When Yoga Meets Spirit

When Yoga Meets Spirit


It’s been a while between blogs… but this one has sparked my philosophical flow. 
As a long term yoga practitioner and teacher, I like to question how yoga is portrayed (and perceived) and enjoy doing some deep dives back into the ancient teachings to discover how I feel about it so many years on.
Time changes everything and one of the benefits of yoga practice is that it gives the experience of becoming familiar with change so that you can connect with its rhythm rather than fight against it. (Fluid body, fluid mind idea!)

Talking about the concept of ‘God’ in yoga is a topic many might steer away from. In my experience, through consistent practice and time there is a definite inkling towards something ‘greater’ that occurs for the consistent practitioner. Moving from the emphasis on the body and into connection with how the practice makes you receive life.
Connecting with ‘spirit’.

Connecting with Spirit is an internal experience of self realisation and through that, an acknowledgement that we are whole and complete already. It’s not a reliance on finding something else, believing a doctrine but rather a slow revelation of your own existence – and your connection to the world in which you exist. Life layers you with many experiences as you grow, reflect, learn.  The result is cultivation of an inner sense of self that is connecting you with this life around you. Part of – not separate. 

Yoga continually offers a slightly open door to step into these realisations or understandings. But living in the physical world is often the distraction that will draw you away from them. (Which is why you need to come back into self reflection and onto the mat regularly).

Let’s see how this might happen…

Integration. We don’t come to yoga already integrated. That’s why we need practice in the first place. The integration comes about as you pay attention to self – this body, breath, mind. Watching, moving, returning and stepping into a cycle as natural as the movement of life. You don’t try to ‘fight’ what comes next in yoga practice – you learn to accept and flow with it. (If you are fighting it this might indicate you are not yet ready or need to take a different path or view).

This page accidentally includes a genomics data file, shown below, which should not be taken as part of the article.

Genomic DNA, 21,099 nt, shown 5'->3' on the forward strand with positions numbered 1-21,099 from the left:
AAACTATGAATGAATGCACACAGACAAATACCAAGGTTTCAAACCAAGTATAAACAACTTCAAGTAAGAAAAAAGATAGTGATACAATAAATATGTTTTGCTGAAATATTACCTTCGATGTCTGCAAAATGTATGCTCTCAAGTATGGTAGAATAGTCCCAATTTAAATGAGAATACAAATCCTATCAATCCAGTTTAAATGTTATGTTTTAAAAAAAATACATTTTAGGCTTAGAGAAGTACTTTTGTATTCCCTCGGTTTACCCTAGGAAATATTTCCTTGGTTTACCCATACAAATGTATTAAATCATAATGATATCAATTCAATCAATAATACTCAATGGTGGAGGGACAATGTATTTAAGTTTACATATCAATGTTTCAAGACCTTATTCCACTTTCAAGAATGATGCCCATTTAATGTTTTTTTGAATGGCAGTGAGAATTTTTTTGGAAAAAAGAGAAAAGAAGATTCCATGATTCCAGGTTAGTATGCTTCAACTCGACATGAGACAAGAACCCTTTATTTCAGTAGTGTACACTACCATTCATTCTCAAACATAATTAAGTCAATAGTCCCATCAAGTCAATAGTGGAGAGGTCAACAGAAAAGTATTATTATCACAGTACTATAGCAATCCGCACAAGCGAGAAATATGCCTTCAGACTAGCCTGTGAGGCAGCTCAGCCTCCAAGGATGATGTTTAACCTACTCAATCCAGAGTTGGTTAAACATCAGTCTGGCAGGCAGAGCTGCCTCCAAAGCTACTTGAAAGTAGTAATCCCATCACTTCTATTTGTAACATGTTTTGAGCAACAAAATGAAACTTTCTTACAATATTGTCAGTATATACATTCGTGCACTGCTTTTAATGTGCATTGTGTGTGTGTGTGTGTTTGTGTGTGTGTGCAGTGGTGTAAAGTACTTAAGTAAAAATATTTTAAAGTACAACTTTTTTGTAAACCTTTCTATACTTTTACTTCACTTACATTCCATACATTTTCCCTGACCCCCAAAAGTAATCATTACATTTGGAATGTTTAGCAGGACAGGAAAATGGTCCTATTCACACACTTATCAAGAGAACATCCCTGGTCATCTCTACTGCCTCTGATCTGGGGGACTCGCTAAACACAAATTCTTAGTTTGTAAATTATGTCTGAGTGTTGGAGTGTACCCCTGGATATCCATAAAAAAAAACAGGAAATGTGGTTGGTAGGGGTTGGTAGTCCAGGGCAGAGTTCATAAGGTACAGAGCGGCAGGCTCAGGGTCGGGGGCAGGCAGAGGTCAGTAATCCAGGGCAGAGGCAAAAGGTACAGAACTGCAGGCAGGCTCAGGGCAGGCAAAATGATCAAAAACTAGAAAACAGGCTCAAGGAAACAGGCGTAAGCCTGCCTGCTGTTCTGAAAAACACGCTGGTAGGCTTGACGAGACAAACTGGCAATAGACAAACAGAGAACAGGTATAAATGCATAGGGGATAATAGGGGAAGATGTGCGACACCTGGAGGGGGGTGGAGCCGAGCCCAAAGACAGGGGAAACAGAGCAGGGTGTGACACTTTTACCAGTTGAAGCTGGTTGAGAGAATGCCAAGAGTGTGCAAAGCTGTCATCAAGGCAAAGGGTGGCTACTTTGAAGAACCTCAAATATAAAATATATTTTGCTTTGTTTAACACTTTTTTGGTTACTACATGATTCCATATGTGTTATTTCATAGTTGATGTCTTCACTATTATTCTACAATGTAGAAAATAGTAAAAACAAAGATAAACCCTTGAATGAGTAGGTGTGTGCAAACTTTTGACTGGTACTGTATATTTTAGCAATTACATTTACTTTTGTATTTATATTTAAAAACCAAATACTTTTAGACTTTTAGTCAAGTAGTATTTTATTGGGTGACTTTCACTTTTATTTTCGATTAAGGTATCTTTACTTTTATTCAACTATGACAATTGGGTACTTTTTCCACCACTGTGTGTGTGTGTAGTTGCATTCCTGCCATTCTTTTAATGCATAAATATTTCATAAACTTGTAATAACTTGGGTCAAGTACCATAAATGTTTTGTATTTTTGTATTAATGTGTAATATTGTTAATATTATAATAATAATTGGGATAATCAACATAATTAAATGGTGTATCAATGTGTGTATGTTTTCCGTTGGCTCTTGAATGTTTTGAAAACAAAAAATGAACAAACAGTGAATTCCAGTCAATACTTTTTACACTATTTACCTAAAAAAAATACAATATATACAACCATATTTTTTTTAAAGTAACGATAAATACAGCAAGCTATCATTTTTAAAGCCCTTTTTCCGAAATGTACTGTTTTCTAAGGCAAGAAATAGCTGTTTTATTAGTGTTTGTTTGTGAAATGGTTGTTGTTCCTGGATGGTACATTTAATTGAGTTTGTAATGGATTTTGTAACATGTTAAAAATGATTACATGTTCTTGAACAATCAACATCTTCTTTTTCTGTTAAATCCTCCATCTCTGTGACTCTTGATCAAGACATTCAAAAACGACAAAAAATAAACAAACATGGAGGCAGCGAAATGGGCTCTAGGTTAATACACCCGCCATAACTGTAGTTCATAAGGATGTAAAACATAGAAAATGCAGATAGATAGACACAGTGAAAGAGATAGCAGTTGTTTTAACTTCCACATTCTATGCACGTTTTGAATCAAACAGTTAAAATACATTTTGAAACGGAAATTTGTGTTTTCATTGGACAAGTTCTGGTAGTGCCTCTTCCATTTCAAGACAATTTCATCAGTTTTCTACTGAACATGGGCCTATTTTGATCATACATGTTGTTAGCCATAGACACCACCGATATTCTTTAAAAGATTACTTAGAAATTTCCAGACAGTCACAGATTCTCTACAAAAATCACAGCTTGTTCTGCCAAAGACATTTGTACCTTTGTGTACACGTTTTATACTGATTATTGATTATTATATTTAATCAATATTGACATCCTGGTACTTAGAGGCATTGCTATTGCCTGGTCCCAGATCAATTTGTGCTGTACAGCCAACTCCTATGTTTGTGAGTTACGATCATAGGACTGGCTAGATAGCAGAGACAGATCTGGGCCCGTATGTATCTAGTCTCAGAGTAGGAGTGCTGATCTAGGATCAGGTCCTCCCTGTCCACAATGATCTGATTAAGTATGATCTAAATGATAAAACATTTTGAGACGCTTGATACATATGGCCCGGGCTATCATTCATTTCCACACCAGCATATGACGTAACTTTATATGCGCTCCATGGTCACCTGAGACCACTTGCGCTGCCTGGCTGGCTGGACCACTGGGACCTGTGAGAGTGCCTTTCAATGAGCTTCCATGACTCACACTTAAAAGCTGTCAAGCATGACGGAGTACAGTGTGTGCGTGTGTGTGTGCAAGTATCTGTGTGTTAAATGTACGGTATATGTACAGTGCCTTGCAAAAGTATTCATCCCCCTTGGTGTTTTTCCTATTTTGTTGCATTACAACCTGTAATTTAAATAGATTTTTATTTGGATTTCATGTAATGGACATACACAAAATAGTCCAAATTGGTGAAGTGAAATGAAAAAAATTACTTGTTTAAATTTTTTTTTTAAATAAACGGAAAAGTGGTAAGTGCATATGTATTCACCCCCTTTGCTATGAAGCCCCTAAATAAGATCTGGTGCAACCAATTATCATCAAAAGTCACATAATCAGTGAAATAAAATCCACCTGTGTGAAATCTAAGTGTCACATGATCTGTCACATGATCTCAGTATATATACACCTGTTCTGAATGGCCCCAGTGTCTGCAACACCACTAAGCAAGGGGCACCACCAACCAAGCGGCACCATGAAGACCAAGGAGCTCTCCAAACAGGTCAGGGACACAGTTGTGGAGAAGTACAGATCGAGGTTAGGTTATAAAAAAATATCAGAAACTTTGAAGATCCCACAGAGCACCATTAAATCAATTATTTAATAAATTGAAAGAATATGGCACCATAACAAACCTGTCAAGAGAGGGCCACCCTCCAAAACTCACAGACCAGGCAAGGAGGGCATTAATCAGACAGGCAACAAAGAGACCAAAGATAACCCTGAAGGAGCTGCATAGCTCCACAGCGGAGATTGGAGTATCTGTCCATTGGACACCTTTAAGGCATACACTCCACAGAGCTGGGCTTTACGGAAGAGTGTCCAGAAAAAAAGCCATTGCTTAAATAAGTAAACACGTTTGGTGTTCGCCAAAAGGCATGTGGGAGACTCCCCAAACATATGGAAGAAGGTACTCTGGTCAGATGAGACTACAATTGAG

Like a river that flows, that momentum or energy you bring to practice starts to wash away the debris that might be clogging the layers you are working with. Body, mind, personality, emotions. Letting go of accumulation. Shedding the old and receiving the new.
(This is why, in the tradition I teach in personal practice is seen as the means to transformation. Getting on the mat day after day, with just yourself, doing the same practice, watching and learning…)

Prana. In a yoga sense, this flow you experience in practice is prana (animated life force) moving and creating energetic space. Prana can be felt as a representation of the Divine. We are creatures of energy and sensation so when the body feels good, we feel good. Not the superficial ‘we’ but the deeper ‘we’ that observes and watches.
When you feel good within, the way you observe life changes. 
Cultivating space in yoga practice through all of the tools (breath, mantra, posture etc) is the goal to connecting with Prana. When there is space, there is a shift in perspective. Like the river, things start to flow.

As romantic as it might sound, sometimes the experience you glean from this shift or perspective is like being in a beautiful place in nature – watching a glorious sunset or sunrise, standing in an immense, old forest.
When you place yourself within such a radiating presence like Nature (or Prana), there can be a connection to the Divine. Spirit. However you name it.

Isvara. Yoga teaches we are all spirit but doesn’t name any ‘God’ as the means to experiencing this. In the Yoga Sutras of Patanjali, the word Isvara is mentioned as a greater force or a ‘special principle’ that is not limited by the actions, thoughts and obstacles that affect humans. Isvara is the source of all knowledge. It may be a representation of Spirit, God, Nature or something else… personal choice.
Isvara is something you may form a connection to – a concept of ‘greatness’ in which you are part of a cycle that is ever changing. This connection is made by letting go of trying to control, change or direct but linking with the ebb and flow of all around and within you.
Letting go of grasping.
There is no separate-ness, only what the Mind creates.

Nature has a lot to do with this connection to spirit in the Yoga and Ayurveda teachings. Images of nature are used in yoga to reorient us to this connection of being part of Nature. We are all made up of the five great elements (maha bhutas) that constitute life. Earth, water, fire, air, space. 

Our bones and physical structure represented by earth.
Our fluids and blood flows through water.
Our digestive capacity and processing of nutrients by fire.
Our capacity to breathe and function via the oxygen/carbon dioxide interchange by air,
Our existence within an inhabitable world by space.

The form you inhabit is made from the same stuff as all other living beings.
This is quite profound when you really think about it. And it begins to lend an awareness to a greater force or experience that is driving the ‘big picture’ around this.

So how does this all tie into yoga for me (or you)?
The beauty of finding God/Nature/Spirit (whatever you want to call it) in Yoga is in its slow revelation. You don’t go looking for it but at some point it might tap you on the shoulder and reveal itself. In a myriad of ways. 

Hard to describe in words but easier to connect with in feeling – which comes back to offering the time and space to reflect, practice and reside within.
Sitting with what is. Receiving what arises.
Treasure it.

Enjoy your yoga!

Jill

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